To minimize the risk exposure stemming from our clients' and investees' environmental and social risks, we commit to ensuring their financial and operational sustainability is not compromised by adverse impacts on the environment and the surrounding communities. Before entering a transaction, we strive to develop a comprehensive understanding of potential environmental and social risks. We examine how these risks could affect our clients' and investees' operations, which is an essential step in managing potential uncertainties associated with any transaction. This proactive approach allows us to anticipate risks and prepare appropriate mitigation strategies.

Environmental and Social Risk

AYA Bank identifies human capital risk as the potential for operational risk arising from human skills, knowledge, and ethical behavior. It is typically characterized as the risk associated with an organization's human resources failing to achieve two core objectives: a) operational goals, which encompass preventing or mitigating financial losses during routine operations, and b) business resilience and continuity goals, such as sustaining operations during severe business disruptions like a pandemic.

Human capital risk is not confined to one dimension but rather stretches across the entire spectrum of enterprise risk impact. The following are some areas where human capital risk could potentially manifest:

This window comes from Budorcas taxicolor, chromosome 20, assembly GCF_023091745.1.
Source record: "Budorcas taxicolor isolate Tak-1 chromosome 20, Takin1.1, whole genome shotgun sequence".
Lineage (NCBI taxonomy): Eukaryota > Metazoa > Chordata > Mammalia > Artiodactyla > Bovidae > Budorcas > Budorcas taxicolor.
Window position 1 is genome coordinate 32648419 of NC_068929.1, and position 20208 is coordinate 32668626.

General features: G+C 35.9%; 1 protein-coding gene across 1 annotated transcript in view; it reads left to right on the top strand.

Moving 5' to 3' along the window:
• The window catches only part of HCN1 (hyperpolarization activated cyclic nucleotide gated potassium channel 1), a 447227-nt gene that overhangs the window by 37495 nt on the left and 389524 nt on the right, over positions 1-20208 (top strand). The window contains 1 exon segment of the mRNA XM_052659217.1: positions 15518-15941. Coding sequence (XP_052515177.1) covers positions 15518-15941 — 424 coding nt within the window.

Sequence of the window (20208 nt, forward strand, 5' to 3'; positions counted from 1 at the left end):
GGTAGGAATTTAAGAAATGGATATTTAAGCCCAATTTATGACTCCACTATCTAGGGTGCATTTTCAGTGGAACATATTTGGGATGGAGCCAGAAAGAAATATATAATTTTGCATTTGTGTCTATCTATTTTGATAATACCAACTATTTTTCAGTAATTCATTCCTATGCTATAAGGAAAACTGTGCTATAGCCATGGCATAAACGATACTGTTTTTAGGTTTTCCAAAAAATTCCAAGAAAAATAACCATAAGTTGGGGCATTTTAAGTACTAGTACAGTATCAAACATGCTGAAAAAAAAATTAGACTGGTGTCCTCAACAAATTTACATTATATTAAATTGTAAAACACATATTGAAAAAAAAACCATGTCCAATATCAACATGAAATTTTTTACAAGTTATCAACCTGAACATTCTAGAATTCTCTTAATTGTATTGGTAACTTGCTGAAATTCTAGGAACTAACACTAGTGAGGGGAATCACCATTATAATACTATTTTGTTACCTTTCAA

Financial risk at the enterprise level: This includes potential government fines, costly organization-wide revamps in risk management controls and governance structures. A lapse in human capital management can lead to severe financial implications, which could have a lasting impact on the bank's financial health.

Legal and Reputational risk: This incorporates potential criminal and civil prosecutions against the organization and executives. Breaches in ethical conduct can lead to legal implications, tarnishing the organization's reputation and diminishing the trust of stakeholders.

Strategic risk: This could arise from regulator-mandated controls on growth. If human capital does not meet strategic goals, it could potentially stifle the growth and expansion of the organization.

Compliance risk: This involves potentially expensive remediations required by consent orders. If human capital fails to adhere to regulatory and compliance guidelines, it could lead to expensive rectifications, which could significantly drain resources.